PSYn5320 R101: A practical guide to using R as your everyday statistical tool

Faculty of Social Studies
Autumn 2019
Extent and Intensity
1/1/0. 4 credit(s). Type of Completion: z (credit).
Mgr. Hynek Cígler, Ph.D. (lecturer)
Mgr. Vít Gabrhel (lecturer)
doc. Mgr. Stanislav Ježek, Ph.D. (lecturer)
Guaranteed by
doc. Mgr. Stanislav Ježek, Ph.D.
Department of Psychology - Faculty of Social Studies
Supplier department: Department of Psychology - Faculty of Social Studies
Mon 18:00–19:40 PC25
Prerequisites (in Czech)
! PSY532 R101: A practical guide to using R as your everyday statistical tool
Course Enrolment Limitations
The course is only offered to the students of the study fields the course is directly associated with.

The capacity limit for the course is 15 student(s).
Current registration and enrolment status: enrolled: 4/15, only registered: 0/15
fields of study / plans the course is directly associated with
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Course objectives
This course has three aims. First, it is a course in how to become completely independent of SPSS, should you find yourself in a workplace without an expensive SPSS license. A second aim is to provide a “refresher” course in common statistical analyses. No matter what software you see yourself using in the future, this is a chance to revise statistical theory and even learn new concepts that R requires you to consider as you tell it what to do. A final aim is to make you excited about the wide range of analyses possible in R. Often, when reviewers comment on drafts of your papers, they will suggest small statistical checks that are easier to perform in R than SPSS. Having completed this course, you should feel confident exploring any of these specialised operations in R.
  • 1. Data management: Entering, inspecting and “cleaning” your data in R This lecture and seminar set will describe how to import data into R from Excel and SPSS. Students will additionally become acquainted with the R-Studio interface, which divides the screen into four meaningful windows for viewing and analysing data. The data set we will be using for most of the course will also be introduced, alongside the methods of obtaining means, standard deviations and other descriptive statistics in R. 2. Basic ANOVA and regression The lecture will briefly revise the principles of analysis of variance and regression before running through examples in R. We will cover t-tests, one-way ANOVA with contrasts and post-hoc tests, factorial ANOVA, repeated measures ANOVA, analysis of covariance, simple linear regression, and hierarchical linear regression. The seminar will introduce “bootstrapping” in relation to ANOVA and regression. 3. Graphing R has many “apps” (or “packages”) for drawing graphs, and, in these two weeks we will learn one of the most popular, a package called ggplot2. While enabling you to draw many different kinds of quick graphs to explore data, this package also allows you to adjust graph features for publications and presentations. 4. Working with skewed, clustered and categorical data Often we wish to examine group-based differences in variables that are not normally distributed, clustered based on some other variable such as gender, or categorical (e.g., responses belonging to one of two categories – “yes” and “no”). This lecture-seminar set will cover techniques for working with this kind of data: generalized linear modelling, multilevel modelling, logistic regression and chi-square analysis. A new data set will be introduced for some of the analyses. Diverting our attention from R a little, we will discuss how results from some of these analyses tend to be interpreted and reported in research articles. 5. Bayesian data analysis We will dedicate one week to Bayesian data analysis, an approach to hypothesis testing that is gaining popularity around the world. SPSS is not suitable for this kind of analysis, whereas R is among the programs that offer many options. Under the Bayesian approach, belief in a hypothesis should be based on the data and prior assumptions about the probability of the hypothesis. The lecture will highlight the convenience of reporting degree of belief in a hypothesis as opposed to the usual practice of reporting degree of belief in the hypothesis if the null hypothesis were true. Our exploration of “prior assumptions” will be largely in the context of a Bayesian analysis R package (arm) where the prior assumption is that the variable being predicted in a linear model has few rather than many predictors. The package will be used to re-analyse our course data sets, with reporting and interpretation discussed. 6. Handling missing data Among researchers using SPSS, a common approach to handling missing data is the replacement of missing values according to an expectation-maximisation (EM) algorithm. We will discuss what this algorithm means in broad terms and then consider the advantages of using the algorithm to calculate multiple possible missing values instead of just one. The norm package in R does precisely this, giving us what is termed a “multiple imputation”. The lecture will cover an alternative approach to multiple imputation that is useful if categorical variables are among those missing. The mi package developed for this purpose will be demonstrated. In the seminar, we will put R aside for another moment and discuss an emerging methodological trend – planned missingness. This is the approach of asking participants to answer a smaller subset of survey questions rather than the full set. Analysis of the full survey is subsequently possible following multiple imputation.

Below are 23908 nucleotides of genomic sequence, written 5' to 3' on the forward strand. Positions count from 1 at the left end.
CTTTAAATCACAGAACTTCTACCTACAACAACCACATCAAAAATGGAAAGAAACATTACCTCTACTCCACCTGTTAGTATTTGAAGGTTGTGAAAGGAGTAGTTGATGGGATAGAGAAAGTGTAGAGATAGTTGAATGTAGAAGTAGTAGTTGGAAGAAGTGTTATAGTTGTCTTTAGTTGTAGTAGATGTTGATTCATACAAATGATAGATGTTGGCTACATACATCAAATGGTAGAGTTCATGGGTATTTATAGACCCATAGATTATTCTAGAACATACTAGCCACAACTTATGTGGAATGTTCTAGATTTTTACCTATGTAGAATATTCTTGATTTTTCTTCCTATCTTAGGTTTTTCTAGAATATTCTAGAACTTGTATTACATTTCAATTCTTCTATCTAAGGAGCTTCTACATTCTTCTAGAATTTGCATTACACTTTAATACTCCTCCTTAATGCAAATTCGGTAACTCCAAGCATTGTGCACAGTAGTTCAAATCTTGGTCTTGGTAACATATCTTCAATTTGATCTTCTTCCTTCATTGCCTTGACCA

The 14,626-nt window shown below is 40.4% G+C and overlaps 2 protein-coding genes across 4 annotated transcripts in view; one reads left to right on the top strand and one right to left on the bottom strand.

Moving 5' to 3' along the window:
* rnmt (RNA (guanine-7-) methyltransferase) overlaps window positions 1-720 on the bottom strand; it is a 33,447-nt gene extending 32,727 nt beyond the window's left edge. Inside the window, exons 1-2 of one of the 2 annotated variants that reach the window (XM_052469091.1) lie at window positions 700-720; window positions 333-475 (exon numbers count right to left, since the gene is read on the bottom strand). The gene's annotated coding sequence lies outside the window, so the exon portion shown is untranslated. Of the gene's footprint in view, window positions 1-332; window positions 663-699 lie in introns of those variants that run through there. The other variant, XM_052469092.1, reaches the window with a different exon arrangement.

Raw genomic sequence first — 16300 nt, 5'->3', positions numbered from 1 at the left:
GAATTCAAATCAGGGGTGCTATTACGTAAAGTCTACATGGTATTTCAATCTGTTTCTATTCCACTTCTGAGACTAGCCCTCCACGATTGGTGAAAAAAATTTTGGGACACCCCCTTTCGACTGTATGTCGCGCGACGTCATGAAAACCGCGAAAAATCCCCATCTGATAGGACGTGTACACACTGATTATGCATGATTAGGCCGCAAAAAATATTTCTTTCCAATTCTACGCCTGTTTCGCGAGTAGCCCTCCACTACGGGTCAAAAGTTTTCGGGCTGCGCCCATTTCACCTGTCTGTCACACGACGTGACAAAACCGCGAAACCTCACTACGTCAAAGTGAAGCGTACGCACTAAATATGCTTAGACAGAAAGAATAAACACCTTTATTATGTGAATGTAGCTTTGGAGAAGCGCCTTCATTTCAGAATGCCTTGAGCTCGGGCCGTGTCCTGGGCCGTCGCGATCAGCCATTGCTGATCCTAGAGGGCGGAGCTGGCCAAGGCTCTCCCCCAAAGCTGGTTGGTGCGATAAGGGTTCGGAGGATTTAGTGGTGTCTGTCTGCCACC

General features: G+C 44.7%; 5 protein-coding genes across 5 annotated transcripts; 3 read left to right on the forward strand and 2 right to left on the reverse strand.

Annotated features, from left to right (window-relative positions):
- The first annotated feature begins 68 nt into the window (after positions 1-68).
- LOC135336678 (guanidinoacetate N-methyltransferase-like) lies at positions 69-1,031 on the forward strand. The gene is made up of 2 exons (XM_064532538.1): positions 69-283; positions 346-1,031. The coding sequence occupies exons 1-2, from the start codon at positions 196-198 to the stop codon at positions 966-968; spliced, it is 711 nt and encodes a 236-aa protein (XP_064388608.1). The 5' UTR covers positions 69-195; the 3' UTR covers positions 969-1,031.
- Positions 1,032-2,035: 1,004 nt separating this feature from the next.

Language of instruction
Further comments (probably available only in Czech)
Study Materials

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